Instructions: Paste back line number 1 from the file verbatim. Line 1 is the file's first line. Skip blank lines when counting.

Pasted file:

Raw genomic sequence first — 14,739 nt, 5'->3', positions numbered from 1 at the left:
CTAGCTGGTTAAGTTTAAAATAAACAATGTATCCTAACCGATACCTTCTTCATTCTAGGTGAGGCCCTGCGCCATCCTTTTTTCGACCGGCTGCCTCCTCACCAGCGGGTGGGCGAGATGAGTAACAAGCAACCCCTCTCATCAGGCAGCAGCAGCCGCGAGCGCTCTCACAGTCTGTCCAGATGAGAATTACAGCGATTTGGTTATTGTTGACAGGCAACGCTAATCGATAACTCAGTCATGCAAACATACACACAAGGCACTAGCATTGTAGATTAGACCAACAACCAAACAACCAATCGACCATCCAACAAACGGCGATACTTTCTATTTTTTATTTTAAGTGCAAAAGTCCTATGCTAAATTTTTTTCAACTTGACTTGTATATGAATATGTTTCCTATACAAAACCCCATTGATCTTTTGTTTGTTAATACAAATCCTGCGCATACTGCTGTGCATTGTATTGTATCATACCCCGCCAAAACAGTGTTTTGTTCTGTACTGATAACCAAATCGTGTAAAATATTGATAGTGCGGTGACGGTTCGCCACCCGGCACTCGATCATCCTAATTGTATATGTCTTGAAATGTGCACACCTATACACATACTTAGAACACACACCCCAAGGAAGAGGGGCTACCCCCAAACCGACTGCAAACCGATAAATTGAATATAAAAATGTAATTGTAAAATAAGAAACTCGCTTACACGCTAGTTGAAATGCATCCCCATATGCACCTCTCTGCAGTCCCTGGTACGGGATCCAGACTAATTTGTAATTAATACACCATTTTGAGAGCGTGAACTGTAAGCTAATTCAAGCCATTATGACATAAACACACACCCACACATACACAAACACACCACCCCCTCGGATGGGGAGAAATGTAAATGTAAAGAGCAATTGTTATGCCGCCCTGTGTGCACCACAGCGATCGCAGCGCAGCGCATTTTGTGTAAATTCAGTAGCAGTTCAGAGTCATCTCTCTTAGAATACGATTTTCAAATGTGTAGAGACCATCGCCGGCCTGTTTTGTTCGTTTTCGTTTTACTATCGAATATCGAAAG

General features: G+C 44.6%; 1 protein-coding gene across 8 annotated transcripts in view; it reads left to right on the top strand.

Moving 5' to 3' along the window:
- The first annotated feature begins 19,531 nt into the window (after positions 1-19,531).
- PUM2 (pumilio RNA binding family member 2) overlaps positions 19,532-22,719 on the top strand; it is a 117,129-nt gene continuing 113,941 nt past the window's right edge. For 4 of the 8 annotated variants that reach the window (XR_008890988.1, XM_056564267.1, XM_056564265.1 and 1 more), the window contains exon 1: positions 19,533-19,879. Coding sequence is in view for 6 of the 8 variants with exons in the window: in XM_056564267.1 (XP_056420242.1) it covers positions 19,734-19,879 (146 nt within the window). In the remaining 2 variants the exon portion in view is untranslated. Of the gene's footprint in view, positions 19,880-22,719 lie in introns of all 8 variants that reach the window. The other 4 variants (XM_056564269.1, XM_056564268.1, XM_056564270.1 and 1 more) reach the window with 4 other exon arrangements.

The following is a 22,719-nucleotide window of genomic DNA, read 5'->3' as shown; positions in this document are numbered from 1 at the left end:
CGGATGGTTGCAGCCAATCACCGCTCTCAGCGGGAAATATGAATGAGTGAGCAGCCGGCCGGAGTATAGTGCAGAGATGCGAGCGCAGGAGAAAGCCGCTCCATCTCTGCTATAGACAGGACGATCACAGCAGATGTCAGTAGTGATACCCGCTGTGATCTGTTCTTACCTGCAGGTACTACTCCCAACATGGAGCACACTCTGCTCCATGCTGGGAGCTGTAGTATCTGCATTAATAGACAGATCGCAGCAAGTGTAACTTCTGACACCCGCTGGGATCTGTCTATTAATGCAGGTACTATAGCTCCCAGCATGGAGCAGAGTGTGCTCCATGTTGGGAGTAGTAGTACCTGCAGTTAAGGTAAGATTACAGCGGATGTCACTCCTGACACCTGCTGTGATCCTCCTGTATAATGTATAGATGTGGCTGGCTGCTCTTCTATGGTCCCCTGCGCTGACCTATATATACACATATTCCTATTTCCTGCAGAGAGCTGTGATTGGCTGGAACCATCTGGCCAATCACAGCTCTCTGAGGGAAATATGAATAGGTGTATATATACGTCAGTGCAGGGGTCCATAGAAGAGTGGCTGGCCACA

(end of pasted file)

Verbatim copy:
Raw genomic sequence first — 14,739 nt, 5'->3', positions numbered from 1 at the left: